'84 Law Angers Defense Contractors

WASHINGTON—A 1984 law to encourage competition among defense contractors has forced federal agencies to become aware of the importance of evaluating all possible bidders for contracts, but also has slowed the procurement process and angered many industry officials. The Competition in Contracting Act was an attempt by Congress to end "sweetheart" deals between the Pentagon and individual defense contractors. Its requirement that agencies seek bids from a range of contractors has led some ag

Energy Labs Offer Slots For Students

WASHINGTON—The Department of Energy will boost the undergraduate training of scientists and engineers with a program offering students and faculty a semester of hands-on research at one of five national laboratories. Up to 300 juniors and seniors, each receiving travel, housing and weekly stipends, will participate in energy-related investigations during the next academic year at Argonne National Laboratory, Brookhaven National Laboratory, Lawrence Berkeley Laboratory, Oak Ridge National L

X-ray Crystallographers Wooed by Drug Firms

CHICAGO—Pharmaceutical firms are raiding universities to recruit X-ray crystallographers with expertise in biological molecules at a rate that threatens to undercut academic research in the field. "This trend may weaken the university training of molecular biologists, and impair the development of protein engineering, which might remain limited to those projects targeted by industry," contended Daniel J. Goldstein of the University of Buenos Aires at the annual meeting of the American Asso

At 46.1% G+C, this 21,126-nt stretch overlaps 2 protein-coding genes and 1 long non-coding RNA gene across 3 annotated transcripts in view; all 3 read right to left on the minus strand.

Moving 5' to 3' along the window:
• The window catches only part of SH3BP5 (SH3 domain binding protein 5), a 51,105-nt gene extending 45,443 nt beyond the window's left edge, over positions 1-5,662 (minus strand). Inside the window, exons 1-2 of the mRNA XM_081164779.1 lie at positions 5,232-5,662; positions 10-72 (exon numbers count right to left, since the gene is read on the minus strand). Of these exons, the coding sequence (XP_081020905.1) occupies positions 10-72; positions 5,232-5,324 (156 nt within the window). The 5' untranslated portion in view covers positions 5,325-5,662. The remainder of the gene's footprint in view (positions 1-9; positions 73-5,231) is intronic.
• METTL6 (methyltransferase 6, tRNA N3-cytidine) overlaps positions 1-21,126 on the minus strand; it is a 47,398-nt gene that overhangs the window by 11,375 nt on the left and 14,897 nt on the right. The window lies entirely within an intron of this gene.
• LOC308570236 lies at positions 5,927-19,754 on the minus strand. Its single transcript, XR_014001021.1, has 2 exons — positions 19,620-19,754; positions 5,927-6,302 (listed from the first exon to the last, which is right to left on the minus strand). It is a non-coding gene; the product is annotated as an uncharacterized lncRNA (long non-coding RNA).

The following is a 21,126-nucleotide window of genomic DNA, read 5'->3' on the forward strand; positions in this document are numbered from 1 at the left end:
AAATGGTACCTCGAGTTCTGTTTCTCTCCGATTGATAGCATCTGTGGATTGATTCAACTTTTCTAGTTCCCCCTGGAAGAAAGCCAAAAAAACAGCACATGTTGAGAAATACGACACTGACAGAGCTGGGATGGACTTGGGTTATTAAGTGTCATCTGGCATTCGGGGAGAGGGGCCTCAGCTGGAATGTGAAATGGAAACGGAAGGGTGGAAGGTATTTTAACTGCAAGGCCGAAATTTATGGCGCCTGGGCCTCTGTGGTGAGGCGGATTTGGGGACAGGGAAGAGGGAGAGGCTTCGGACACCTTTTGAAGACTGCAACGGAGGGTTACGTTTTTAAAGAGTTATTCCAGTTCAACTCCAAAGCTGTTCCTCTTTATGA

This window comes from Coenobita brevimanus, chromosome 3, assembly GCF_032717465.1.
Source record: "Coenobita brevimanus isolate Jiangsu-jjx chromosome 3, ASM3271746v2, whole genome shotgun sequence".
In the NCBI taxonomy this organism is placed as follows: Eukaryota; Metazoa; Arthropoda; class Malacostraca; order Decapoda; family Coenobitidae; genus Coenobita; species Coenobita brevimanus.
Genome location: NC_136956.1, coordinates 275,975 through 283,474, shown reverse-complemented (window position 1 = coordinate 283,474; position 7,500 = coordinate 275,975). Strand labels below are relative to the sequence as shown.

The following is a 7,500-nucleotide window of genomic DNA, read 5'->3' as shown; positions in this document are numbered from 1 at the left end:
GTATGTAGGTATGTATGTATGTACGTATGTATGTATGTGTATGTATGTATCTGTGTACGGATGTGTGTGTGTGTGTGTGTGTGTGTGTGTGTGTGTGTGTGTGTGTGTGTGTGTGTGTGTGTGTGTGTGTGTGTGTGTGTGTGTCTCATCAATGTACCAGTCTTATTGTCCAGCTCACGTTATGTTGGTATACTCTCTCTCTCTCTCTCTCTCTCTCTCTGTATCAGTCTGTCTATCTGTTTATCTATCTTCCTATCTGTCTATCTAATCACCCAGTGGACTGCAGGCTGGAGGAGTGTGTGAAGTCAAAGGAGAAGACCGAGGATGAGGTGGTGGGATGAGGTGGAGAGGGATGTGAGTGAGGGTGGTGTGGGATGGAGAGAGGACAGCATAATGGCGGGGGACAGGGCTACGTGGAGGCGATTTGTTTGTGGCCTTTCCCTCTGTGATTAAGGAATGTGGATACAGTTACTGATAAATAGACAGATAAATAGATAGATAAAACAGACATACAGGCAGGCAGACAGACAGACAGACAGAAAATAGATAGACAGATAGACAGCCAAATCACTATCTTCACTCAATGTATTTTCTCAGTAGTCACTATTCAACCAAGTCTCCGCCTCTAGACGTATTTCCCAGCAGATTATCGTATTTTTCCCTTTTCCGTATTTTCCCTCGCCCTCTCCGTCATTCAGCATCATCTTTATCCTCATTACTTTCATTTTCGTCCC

Agencies Balk at Report on Diversity

WASHINGTON—Federal research administrators have reacted coolly to suggestions from the Congressional Office of Technology Assessment that their agencies become more active in support of programs to preserve biological diversity. In a lengthy report released in late March, OTA pressed Congress to increase funding to existing programs that foster or protect biological diversity, such as the Endangered Species Program and the National Plant Germplasm System. In addition, OTA proposed a specif

Congress May Study Cell Line Ownership

WASHINGTON—Congress may take up legislation to govern ownership of human tissue and cell lines. The issue of who owns a cell line—the human source of the original tissues and cells or the scientists who derived the cell line from them—has caught the fancy of two influential legislators. Sen. Albert Gore (D-Tenn.), vice chairman of the Congressional Biomedical Ethics Board, said that present confusion over the issue "could impede important research." He thinks legislation may be

News

D

SYDNEY—A high-level advisory panel has recommended that Australia reorganize and spend more on its system of public funding for university-level research. The government has not yet responded to the report, which is shaping up as a test of the political influence of the nation's university and research communities. The Australian Science and Technology Council (ASTEC), which reports to Prime Minister Bob Hawke, said in its report that research at Australian universities is hampered by limi

NASA Seeks Small, Quick Experiments

WASHINGTON—In an attempt to revive a disheartened space science community, NASA has teamed up with other federal research agencies to design a series of small, inexpensive experiments to be carried by the space shuttle during construction of the proposed space station in the first half of the next decade. The program is expected to run on a timetable more in harmony with the academic career of a typical graduate student than the extended period needed to launch a major scientific experimen

D Funding